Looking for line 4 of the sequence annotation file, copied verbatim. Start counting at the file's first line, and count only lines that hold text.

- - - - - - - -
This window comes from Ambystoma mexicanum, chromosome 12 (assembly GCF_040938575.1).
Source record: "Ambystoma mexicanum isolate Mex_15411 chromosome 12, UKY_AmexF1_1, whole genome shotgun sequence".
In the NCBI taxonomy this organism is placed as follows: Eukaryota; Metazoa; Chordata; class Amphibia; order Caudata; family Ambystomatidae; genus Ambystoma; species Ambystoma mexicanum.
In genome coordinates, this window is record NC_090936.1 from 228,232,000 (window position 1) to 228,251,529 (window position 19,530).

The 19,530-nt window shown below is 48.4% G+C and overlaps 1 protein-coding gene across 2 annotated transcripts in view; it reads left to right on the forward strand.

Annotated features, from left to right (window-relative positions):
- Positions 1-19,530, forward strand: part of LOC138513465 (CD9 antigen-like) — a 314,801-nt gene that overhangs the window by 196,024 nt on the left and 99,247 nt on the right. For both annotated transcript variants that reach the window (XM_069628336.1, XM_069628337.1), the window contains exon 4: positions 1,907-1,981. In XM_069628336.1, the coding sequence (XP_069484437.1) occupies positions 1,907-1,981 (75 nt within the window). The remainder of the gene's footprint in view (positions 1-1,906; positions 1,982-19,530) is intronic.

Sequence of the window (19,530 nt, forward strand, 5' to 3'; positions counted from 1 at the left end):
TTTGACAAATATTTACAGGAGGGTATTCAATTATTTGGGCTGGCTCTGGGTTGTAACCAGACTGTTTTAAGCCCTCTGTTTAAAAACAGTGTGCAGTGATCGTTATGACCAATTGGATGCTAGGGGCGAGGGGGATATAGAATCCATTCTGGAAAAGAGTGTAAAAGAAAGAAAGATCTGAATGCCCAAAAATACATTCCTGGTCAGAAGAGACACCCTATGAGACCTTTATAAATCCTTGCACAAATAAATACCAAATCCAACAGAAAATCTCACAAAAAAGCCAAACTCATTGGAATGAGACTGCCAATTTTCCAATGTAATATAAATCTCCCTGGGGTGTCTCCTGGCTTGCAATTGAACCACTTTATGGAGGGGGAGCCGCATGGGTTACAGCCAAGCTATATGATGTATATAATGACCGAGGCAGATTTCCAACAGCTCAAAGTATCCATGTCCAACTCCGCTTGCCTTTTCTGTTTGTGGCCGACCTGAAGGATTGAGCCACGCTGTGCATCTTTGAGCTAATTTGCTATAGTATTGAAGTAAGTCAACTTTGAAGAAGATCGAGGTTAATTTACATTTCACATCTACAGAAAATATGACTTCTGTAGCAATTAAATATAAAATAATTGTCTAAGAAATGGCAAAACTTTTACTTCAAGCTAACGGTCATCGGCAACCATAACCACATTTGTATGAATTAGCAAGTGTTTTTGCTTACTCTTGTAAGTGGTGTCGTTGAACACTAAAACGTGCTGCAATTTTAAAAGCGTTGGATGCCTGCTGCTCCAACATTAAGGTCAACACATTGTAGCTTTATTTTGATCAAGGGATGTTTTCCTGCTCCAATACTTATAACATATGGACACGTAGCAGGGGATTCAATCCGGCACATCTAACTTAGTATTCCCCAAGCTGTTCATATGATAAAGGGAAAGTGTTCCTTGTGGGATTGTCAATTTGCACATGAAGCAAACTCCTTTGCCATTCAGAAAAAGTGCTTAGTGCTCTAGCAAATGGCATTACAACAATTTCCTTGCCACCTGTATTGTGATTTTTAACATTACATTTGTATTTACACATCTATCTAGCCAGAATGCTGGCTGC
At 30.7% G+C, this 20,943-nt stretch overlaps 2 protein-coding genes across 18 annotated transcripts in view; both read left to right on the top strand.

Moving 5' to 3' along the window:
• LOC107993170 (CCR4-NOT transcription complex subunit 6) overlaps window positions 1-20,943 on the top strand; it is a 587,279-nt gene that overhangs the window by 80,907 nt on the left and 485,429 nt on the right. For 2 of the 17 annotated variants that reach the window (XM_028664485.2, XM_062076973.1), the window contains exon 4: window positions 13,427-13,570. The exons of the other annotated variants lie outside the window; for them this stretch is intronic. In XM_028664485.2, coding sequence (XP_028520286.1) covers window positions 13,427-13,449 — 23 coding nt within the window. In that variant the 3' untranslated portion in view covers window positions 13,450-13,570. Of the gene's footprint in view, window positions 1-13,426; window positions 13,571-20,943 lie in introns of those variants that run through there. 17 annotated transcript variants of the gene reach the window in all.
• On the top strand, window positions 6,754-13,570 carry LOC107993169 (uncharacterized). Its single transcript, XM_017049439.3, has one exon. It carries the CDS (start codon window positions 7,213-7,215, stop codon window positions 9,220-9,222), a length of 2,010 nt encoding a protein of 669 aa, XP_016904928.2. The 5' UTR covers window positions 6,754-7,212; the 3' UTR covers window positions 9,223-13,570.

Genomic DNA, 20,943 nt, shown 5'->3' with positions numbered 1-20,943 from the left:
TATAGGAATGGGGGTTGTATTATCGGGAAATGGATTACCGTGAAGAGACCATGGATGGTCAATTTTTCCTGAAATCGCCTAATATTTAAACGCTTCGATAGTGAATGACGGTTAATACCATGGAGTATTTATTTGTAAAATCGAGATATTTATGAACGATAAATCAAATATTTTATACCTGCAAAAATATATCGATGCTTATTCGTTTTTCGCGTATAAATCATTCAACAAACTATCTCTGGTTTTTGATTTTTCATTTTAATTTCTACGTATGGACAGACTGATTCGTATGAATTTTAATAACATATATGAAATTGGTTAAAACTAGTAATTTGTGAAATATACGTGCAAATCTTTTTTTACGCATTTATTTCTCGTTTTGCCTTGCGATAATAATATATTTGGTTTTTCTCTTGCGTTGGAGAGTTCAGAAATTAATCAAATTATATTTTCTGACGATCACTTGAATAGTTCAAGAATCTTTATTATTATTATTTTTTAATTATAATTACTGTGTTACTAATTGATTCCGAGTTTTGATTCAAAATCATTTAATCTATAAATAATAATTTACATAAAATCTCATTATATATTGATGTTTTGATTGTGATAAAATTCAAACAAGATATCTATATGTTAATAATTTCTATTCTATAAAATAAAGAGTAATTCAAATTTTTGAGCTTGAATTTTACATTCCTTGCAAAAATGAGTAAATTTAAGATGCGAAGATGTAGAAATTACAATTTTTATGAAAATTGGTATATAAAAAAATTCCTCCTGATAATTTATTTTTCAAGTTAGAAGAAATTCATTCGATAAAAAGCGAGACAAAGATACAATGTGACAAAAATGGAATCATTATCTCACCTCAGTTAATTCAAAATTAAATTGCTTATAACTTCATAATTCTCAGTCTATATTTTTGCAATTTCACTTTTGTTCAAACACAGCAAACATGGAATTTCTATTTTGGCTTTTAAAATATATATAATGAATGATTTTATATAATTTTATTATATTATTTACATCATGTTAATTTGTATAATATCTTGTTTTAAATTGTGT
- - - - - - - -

In genome coordinates, this window is record NC_090936.1 from 228,232,000 (window position 1) to 228,251,529 (window position 19,530).